Stimulus Update: Could This One Strange Indicator Signal Economic Resilience?

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  • A survey of paint contractors shows that they have more work than they can handle.
  • The employment rate remains historically strong.
  • Savings rates remain above pre-pandemic levels across all income groups.

Apparently, you can't keep an optimist down.

Although final stimulus checks hit bank accounts two years ago, the U.S. economy continues to show unexpected signs of strength. While some economists and politicians have spent months forecasting a dire recession, the economy does not appear to agree. One might even refer to current economic indicators as "plucky."

One of the strangest indicators to come to our attention in recent days is courtesy of a Bank of America (BofA) survey.

Paint contractors

The BofA survey involved 45 professional paint contractors from across the U.S. At a minimum, survey participants spend more than $5,000 annually on paint. Approximately 7% of respondents spend more than $100,000 annually.

According to those contractors, 2023 has ushered in a period of heavy bidding activity and large backlogs. The largest contractors -- those most likely to work in commercial end markets -- report the most significant number of customers on their waitlists.

Curiouser and curiouser

What makes these findings even more curious is the fact that economists have predicted a sluggish construction outlook. It stands to reason that lower construction rates would result in less work for contractors, but we're seeing something else entirely.

While this news is good for paint stocks like Lowe's (LOW), Sherwin-Williams (SHW), and Home Depot (HD), it also says something about consumer sentiment.

Consider these facts::

  • Since the beginning of the year, interest rates have continued to climb.
  • Two banks have failed.
  • Home prices are as hot as ever in some pockets, pricing many would-be buyers out of the market.
  • As of April 3, the GDPNow model estimate for GDP growth has dropped from 2.5% on March 31 to 1.7%.

Still, enough home and business owners hire paint contractors to create a backlog.

This may be a fluke, and paint contractors may be blanketed in false confidence. Even if that is the case, the number of people willing to shell out money for painting may be a sign of economic resilience in the face of dire predictions.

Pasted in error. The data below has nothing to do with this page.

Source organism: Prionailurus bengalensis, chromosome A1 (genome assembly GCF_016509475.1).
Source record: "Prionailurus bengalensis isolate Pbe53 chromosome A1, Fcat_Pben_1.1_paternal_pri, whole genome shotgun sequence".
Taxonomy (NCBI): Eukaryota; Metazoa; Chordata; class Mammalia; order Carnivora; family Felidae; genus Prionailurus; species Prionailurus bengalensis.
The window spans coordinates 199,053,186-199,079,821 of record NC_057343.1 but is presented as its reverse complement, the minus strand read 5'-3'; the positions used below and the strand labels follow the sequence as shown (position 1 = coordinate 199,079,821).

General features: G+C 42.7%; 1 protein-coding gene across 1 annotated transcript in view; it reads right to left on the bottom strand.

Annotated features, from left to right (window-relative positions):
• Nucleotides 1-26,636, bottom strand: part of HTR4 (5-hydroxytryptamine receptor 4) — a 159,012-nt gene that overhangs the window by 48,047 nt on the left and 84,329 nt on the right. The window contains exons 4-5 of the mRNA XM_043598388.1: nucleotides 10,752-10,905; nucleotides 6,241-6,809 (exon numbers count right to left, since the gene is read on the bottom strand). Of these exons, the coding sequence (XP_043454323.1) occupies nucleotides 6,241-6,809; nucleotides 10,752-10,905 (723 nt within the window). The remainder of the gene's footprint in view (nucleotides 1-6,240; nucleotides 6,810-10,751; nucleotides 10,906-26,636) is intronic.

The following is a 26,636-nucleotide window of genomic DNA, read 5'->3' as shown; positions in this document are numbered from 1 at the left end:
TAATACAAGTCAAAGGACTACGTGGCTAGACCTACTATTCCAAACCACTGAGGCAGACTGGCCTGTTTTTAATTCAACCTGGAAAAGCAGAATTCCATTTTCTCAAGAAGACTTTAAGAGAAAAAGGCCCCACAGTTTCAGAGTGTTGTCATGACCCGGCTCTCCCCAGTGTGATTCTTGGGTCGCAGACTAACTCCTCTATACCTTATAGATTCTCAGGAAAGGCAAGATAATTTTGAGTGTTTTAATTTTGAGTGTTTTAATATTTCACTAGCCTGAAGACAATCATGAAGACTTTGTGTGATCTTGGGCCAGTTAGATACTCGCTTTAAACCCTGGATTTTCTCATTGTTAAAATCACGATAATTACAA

Credit card spending

Another indicator that Americans have confidence in the economy can be seen in consumer spending. According to a BofA analysis, household credit card and debit card spending rose by 5.1% year over year.

The analysis points to several possible reasons for the increase in consumer spending.

  • There was a meaningful increase in spending in the weeks after Christmas, suggesting that consumers may have minimized their holiday spending to maximize the discounts they could score after the holidays.
  • The minimum wage has increased in more than 20 states, bringing the wage rate in line with inflation and leaving millions of Americans with more money in their bank accounts.
  • The labor market remains surprisingly strong. Despite layoffs in industries like tech, the unemployment rate remains below 4%, within striking distance of record lows.

An odd mix

There is no denying that millions continue to struggle. Households across the country continue to feel the pain of inflation, and low-income families now deal with the loss of extended SNAP benefits.

As for those who continue to spend, BofA has a theory. Coming out of the pandemic, consumers enjoyed elevated savings accounts, even after adjusting for inflation. BofA theorizes that those consumers have yet to reach their financial limits.

Despite the mix of financial circumstances, and contrary to what one might expect, BofA's analysis found that bank deposits remain above pre-pandemic levels across all income groups.

As optimistic as American consumers appear, it is yet to be seen if the increase in consumer spending is an aberration or if it's settling into an actual long-term trend.

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